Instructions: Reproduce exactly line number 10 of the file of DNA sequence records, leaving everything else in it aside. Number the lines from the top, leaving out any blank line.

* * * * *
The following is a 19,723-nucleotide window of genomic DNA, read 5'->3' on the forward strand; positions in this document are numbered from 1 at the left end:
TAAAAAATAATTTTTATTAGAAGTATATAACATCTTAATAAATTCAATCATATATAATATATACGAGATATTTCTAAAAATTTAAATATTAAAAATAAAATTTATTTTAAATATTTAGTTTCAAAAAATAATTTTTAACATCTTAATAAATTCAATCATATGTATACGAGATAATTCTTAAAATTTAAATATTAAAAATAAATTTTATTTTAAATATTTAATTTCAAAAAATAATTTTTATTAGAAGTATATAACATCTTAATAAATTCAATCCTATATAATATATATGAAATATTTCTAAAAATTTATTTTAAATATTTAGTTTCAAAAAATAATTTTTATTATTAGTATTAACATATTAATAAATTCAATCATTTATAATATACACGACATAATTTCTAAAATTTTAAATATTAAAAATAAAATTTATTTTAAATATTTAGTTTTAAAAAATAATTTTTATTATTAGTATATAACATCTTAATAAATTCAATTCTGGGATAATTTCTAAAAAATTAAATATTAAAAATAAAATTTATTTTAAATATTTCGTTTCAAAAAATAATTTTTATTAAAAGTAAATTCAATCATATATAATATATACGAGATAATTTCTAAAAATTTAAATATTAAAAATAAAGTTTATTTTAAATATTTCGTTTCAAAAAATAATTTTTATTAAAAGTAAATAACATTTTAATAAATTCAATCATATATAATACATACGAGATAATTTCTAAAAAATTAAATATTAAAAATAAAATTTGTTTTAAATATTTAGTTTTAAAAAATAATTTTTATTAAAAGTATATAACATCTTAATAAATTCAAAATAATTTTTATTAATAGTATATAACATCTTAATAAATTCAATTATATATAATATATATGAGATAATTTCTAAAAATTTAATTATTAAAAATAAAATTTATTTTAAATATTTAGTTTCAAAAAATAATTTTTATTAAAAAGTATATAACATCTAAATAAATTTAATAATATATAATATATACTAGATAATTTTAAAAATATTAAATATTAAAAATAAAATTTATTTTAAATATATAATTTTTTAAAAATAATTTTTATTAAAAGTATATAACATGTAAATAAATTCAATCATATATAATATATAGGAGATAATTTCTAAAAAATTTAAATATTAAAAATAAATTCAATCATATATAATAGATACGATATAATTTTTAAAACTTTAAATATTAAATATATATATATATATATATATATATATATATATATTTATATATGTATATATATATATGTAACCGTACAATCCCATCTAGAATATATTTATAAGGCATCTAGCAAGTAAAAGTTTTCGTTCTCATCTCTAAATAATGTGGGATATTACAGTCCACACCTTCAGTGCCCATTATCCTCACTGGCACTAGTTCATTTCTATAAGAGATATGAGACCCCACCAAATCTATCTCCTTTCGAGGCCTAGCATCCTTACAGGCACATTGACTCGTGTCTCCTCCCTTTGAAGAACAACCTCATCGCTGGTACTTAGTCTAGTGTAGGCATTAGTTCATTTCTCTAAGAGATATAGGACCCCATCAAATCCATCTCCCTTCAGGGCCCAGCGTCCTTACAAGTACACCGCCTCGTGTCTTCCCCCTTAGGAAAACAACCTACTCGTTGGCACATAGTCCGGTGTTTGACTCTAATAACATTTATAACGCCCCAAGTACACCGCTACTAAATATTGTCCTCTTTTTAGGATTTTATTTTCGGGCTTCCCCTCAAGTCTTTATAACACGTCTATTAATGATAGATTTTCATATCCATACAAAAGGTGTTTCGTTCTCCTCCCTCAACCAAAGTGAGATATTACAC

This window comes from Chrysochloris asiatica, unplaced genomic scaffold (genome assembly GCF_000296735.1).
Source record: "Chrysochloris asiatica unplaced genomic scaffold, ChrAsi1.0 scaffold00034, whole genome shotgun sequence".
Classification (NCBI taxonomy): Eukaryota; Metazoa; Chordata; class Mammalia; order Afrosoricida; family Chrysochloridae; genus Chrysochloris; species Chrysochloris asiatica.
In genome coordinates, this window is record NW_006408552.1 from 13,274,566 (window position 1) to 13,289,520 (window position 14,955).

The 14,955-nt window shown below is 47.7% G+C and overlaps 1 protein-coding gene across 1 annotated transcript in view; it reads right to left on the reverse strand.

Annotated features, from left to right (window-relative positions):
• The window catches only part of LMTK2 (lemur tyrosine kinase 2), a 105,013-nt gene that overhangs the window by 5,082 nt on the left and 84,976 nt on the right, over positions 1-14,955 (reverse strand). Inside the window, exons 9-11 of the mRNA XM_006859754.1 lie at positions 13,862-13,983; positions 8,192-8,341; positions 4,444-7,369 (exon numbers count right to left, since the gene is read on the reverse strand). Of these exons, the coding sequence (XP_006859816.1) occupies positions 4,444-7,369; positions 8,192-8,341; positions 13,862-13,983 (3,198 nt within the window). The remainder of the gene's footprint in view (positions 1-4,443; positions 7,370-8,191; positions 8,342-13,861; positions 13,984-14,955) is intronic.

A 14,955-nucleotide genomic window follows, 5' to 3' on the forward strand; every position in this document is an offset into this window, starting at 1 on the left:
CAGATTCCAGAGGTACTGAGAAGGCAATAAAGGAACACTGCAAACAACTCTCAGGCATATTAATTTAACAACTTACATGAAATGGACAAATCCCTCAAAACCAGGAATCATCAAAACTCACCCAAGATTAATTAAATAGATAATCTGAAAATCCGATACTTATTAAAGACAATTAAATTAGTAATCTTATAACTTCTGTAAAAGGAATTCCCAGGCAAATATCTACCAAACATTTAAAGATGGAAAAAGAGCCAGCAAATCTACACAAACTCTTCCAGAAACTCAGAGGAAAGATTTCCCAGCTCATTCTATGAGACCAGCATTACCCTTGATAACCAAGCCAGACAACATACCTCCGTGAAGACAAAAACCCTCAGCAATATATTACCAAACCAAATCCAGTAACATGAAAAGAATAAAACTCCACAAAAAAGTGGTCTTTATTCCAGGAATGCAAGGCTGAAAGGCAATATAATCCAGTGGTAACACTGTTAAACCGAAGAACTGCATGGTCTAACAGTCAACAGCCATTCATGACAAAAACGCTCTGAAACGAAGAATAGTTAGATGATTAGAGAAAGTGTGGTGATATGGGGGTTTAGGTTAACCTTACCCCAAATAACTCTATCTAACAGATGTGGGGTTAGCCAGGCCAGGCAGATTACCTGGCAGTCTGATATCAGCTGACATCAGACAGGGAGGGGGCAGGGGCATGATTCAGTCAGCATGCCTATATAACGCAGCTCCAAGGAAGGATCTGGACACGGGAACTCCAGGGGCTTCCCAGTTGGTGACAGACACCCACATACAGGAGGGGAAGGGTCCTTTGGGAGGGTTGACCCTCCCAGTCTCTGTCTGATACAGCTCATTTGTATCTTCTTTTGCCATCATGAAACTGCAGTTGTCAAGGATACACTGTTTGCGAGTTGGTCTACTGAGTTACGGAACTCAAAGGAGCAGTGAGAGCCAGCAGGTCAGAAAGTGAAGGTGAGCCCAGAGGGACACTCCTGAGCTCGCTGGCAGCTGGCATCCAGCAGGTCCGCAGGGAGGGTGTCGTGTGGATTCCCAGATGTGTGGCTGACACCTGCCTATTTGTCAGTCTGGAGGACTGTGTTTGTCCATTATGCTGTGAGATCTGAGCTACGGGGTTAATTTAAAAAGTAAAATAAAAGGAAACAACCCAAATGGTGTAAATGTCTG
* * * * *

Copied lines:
A 14,955-nucleotide genomic window follows, 5' to 3' on the forward strand; every position in this document is an offset into this window, starting at 1 on the left: